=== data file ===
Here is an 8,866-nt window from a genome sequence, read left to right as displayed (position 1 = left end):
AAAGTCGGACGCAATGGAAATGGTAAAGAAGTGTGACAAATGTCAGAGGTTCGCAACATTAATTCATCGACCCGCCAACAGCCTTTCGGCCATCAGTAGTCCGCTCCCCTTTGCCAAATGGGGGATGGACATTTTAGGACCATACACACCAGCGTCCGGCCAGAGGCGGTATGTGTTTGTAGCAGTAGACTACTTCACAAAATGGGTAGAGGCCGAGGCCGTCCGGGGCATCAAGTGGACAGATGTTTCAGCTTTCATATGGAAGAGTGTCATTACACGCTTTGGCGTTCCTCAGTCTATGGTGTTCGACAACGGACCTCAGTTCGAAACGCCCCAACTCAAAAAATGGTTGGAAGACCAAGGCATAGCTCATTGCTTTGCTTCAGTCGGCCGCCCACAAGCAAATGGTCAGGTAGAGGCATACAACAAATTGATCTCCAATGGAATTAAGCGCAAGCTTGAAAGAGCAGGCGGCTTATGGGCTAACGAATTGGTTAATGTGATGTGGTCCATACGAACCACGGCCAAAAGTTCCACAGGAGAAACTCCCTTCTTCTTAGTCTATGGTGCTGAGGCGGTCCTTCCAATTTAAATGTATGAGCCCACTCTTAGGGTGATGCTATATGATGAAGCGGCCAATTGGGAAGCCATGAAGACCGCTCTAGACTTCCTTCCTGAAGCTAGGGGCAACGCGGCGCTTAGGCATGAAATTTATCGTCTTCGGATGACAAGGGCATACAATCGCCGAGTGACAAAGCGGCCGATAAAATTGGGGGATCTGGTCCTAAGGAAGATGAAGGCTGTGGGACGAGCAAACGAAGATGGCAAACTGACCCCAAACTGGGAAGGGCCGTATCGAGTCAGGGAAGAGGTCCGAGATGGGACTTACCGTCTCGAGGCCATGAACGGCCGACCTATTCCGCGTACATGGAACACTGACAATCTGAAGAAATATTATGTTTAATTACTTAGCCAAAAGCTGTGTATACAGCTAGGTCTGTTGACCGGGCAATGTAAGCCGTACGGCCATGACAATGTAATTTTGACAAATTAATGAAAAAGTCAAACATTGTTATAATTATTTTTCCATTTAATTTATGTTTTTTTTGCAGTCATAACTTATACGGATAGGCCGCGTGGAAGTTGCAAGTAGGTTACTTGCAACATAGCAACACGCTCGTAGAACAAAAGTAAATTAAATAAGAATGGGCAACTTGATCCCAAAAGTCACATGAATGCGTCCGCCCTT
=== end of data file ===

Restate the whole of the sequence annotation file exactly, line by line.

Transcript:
Here is an 8,866-nt window from a genome sequence, read left to right as displayed (position 1 = left end):
AAAGTCGGACGCAATGGAAATGGTAAAGAAGTGTGACAAATGTCAGAGGTTCGCAACATTAATTCATCGACCCGCCAACAGCCTTTCGGCCATCAGTAGTCCGCTCCCCTTTGCCAAATGGGGGATGGACATTTTAGGACCATACACACCAGCGTCCGGCCAGAGGCGGTATGTGTTTGTAGCAGTAGACTACTTCACAAAATGGGTAGAGGCCGAGGCCGTCCGGGGCATCAAGTGGACAGATGTTTCAGCTTTCATATGGAAGAGTGTCATTACACGCTTTGGCGTTCCTCAGTCTATGGTGTTCGACAACGGACCTCAGTTCGAAACGCCCCAACTCAAAAAATGGTTGGAAGACCAAGGCATAGCTCATTGCTTTGCTTCAGTCGGCCGCCCACAAGCAAATGGTCAGGTAGAGGCATACAACAAATTGATCTCCAATGGAATTAAGCGCAAGCTTGAAAGAGCAGGCGGCTTATGGGCTAACGAATTGGTTAATGTGATGTGGTCCATACGAACCACGGCCAAAAGTTCCACAGGAGAAACTCCCTTCTTCTTAGTCTATGGTGCTGAGGCGGTCCTTCCAATTTAAATGTATGAGCCCACTCTTAGGGTGATGCTATATGATGAAGCGGCCAATTGGGAAGCCATGAAGACCGCTCTAGACTTCCTTCCTGAAGCTAGGGGCAACGCGGCGCTTAGGCATGAAATTTATCGTCTTCGGATGACAAGGGCATACAATCGCCGAGTGACAAAGCGGCCGATAAAATTGGGGGATCTGGTCCTAAGGAAGATGAAGGCTGTGGGACGAGCAAACGAAGATGGCAAACTGACCCCAAACTGGGAAGGGCCGTATCGAGTCAGGGAAGAGGTCCGAGATGGGACTTACCGTCTCGAGGCCATGAACGGCCGACCTATTCCGCGTACATGGAACACTGACAATCTGAAGAAATATTATGTTTAATTACTTAGCCAAAAGCTGTGTATACAGCTAGGTCTGTTGACCGGGCAATGTAAGCCGTACGGCCATGACAATGTAATTTTGACAAATTAATGAAAAAGTCAAACATTGTTATAATTATTTTTCCATTTAATTTATGTTTTTTTTGCAGTCATAACTTATACGGATAGGCCGCGTGGAAGTTGCAAGTAGGTTACTTGCAACATAGCAACACGCTCGTAGAACAAAAGTAAATTAAATAAGAATGGGCAACTTGATCCCAAAAGTCACATGAATGCGTCCGCCCTT